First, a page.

Cascade Mountain Tech Carbon Fiber Quick Lock Trekking Poles Cork Grip review

These collapsible carbon trekking poles are easy to use, versatile and reliably sturdy for day hikes

Cascade Mountain Tech Carbon Fiber Quick Lock Trekking Poles
(Image: © Julia Clarke)

Advnture Verdict

If you’re just starting out with trekking poles, these versatile carbon poles come at an affordable price, though they’re a little heavy and bulky for backpacking


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    Easy to use

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    Versatile with 4 additional tips covers for seasonal use

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    Comfortable cork grip

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    Cork grip rubs at first

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    Long pack size

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    No anti shock feature

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Cascade Mountain Tech Carbon Fiber Quick Lock Trekking Poles Cork Grip: first impressions 

For those looking for an easy-to-use pair of trekking poles that are well-built for day hikes, these three-section poles offer a carbon shaft design at a much lower price than similar poles. These telescopic poles extend to 54” and collapse down to 26” when you want to pack them away. Comfortable cork grips are easy to use and though they might rub a little at first, gradually mold to your hands. 


• List price: $49.99
Shaft: Carbon fiber
Grip: Cork
• Tip: Tungsten carbide
• Collapsed length: 26in / 66cm
• Fully extended length: 54in / 137cm
• Weight (per pair): 21oz / 600g
• Best use: Hiking

These trekking poles arrive in a handy carrying case good for transporting them in the car or packing them away at home, and four different additional tips and baskets for seasonal use including mud and snow. These poles are relatively heavy and their packed length is on the long side, plus the locking mechanisms are a little bulky, so we prefer these for day hikes rather than thru-hiking or backpacking. They have no anti-shock feature, so on some surfaces they vibrate a little in the hand, but for the price, you get a reliable pair of poles to save your knees on the downhills. 

Cascade Mountain Tech Carbon Fiber Quick Lock Trekking Poles: in the field 

Cascade Mountain Tech Carbon Fiber Quick Lock Trekking Poles Cork Grip

These sturdy poles are reliable and versatile for day hiking (Image credit: Julia Clarke)

I’ve been hiking with the same lightweight set of Leki collapsible trekking poles since my second knee surgery four years ago and all in all, I’ve been happy with them except for the fact one of them tends to collapse a little if I’m not really fastidious about tightening the screw. For the last couple of weeks, however, I’ve been testing out these carbon fiber poles on my hikes around Scotland.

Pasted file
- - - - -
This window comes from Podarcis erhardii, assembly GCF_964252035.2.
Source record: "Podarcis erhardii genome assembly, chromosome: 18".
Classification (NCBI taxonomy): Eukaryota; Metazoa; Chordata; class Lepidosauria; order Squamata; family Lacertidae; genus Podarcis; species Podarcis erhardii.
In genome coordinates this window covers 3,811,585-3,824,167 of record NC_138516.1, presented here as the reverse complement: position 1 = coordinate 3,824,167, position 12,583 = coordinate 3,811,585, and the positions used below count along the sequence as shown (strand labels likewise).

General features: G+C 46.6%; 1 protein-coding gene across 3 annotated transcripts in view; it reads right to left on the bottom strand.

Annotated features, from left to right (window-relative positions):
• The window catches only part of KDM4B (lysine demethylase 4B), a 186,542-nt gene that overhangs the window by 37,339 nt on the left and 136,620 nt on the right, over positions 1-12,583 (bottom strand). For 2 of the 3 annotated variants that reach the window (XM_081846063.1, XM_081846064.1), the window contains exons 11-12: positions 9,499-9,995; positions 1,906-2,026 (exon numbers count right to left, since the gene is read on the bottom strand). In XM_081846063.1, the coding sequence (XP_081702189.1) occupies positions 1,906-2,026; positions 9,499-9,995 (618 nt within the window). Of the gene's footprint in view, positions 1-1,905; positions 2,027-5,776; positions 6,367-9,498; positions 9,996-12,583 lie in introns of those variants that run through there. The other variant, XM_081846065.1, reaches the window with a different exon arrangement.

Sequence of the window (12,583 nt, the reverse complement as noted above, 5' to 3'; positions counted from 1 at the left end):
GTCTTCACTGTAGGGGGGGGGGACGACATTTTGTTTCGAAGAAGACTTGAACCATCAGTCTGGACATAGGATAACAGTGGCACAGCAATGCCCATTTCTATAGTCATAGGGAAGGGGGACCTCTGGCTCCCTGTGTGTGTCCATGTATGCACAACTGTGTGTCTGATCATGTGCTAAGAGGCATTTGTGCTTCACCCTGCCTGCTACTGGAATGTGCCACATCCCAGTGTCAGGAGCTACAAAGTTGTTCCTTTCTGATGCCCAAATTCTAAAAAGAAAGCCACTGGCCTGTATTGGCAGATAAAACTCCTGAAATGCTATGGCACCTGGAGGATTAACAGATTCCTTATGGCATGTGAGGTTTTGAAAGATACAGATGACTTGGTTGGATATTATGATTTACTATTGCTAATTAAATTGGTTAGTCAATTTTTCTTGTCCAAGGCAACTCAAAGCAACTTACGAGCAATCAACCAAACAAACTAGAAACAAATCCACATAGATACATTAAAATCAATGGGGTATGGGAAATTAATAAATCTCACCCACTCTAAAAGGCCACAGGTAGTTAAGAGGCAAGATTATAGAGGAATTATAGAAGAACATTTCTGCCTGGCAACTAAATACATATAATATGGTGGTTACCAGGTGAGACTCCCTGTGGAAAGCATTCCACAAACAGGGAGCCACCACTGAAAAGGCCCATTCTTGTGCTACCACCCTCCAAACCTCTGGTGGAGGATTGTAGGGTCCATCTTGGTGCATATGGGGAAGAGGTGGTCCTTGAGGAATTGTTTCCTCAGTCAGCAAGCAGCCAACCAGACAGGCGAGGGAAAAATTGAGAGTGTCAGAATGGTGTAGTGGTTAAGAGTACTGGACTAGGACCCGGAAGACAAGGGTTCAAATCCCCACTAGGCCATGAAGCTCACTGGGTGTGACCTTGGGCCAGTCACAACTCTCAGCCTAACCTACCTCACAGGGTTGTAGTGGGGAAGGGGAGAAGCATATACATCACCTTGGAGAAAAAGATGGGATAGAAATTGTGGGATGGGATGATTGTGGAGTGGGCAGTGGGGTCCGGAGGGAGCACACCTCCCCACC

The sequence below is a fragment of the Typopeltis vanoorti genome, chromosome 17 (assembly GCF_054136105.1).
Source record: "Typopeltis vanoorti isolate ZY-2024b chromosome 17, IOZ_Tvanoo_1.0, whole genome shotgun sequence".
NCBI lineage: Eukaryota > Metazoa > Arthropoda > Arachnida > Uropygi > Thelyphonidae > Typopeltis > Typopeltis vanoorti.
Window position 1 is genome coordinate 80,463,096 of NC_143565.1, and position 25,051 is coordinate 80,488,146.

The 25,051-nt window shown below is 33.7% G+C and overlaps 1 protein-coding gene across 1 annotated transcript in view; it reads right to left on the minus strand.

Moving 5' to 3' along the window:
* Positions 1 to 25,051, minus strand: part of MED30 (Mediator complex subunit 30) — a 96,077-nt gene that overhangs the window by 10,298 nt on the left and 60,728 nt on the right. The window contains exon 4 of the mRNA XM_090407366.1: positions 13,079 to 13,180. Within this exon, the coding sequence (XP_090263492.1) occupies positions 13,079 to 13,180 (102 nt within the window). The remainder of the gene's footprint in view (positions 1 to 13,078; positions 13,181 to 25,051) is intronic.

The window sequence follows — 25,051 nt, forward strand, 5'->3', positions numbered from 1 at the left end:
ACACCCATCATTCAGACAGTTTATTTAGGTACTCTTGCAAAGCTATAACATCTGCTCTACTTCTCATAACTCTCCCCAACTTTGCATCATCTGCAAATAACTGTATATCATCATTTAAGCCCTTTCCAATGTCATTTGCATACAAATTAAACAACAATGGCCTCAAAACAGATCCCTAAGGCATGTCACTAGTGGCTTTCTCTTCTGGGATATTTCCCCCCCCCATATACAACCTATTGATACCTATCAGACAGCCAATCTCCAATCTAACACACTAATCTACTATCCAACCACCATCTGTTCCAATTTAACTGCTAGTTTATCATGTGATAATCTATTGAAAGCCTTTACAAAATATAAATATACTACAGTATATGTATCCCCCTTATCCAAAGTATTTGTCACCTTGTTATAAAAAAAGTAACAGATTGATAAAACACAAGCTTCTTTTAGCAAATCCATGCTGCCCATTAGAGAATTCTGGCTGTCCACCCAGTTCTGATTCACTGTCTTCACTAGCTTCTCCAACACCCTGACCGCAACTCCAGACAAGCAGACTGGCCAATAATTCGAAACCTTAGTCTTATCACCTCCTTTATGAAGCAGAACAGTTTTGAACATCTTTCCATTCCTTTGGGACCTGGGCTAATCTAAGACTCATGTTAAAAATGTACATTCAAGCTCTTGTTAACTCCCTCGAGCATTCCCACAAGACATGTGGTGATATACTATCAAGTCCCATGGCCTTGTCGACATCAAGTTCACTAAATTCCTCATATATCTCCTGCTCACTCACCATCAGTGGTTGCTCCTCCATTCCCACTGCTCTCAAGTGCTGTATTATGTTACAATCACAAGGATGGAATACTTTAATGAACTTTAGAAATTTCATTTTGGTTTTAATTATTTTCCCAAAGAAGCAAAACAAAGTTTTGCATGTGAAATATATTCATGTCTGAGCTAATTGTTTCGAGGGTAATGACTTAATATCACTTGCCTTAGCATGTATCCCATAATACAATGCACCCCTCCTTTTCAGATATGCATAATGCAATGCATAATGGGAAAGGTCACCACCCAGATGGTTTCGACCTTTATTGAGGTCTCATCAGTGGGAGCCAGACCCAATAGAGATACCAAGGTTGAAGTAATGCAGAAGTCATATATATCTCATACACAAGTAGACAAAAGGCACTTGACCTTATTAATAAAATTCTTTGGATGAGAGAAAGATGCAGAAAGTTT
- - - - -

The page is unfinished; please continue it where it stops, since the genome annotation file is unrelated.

Here’s how they performed:

Ease of use 

I like how easy these poles are to use and think they’re great for beginners for that reason. Maybe it’s because my other trekking poles were my first set, but I distinctly remember having to google how to extend them. These ones are really easy to extend, adjust and collapse, plus there was no collapsing when I put weight on them.

They are composed of three sections, which means they do come apart when you try to extend them too far, but it’s an easy fix and there’s a well-marked warning line past which you shouldn’t go.

Cascade Mountain Tech Carbon Fiber Quick Lock Trekking Poles Cork Grip

The cork grip is pretty comfortable once it molds to your hands (Image credit: Julia Clarke)


I’m new to cork grips and these are well-molded and pretty comfortable for me anyway, with my medium sized hands. That said, on my first day out with them which was a seven mile mountain hike, I did have some rubbing on my inner thumbs but that seems to be getting better with use. They also vibrate a little on some hard packed surfaces. 


 I love that these come with various tips and baskets because it means you can easily switch them up and use them in the snow for winter hiking as well as in mud, plus the attachments are all really easy to swap out. 

Weight and packability

Even though these are carbon fiber, the telescopic (rather than folding) construction and cork handles means they’re relatively heavy. The website says they weigh 7.8oz per pole, however my scale says they’re more like 11.5 oz which is a bit of a difference. This hasn’t mattered for using them, but it would make me think twice about bringing them backpacking, especially since when they’re fully collapsed, they’re still over two feet long so they’re not the easiest to cart around in my backpack. 

Julia Clarke

Julia Clarke is a staff writer for and the author of the book Restorative Yoga for Beginners. She loves to explore mountains on foot, bike, skis and belay and then recover on the the yoga mat. Julia graduated with a degree in journalism in 2004 and spent eight years working as a radio presenter in Kansas City, Vermont, Boston and New York City before discovering the joys of the Rocky Mountains. She then detoured west to Colorado and enjoyed 11 years teaching yoga in Vail before returning to her hometown of Glasgow, Scotland in 2020 to focus on family and writing.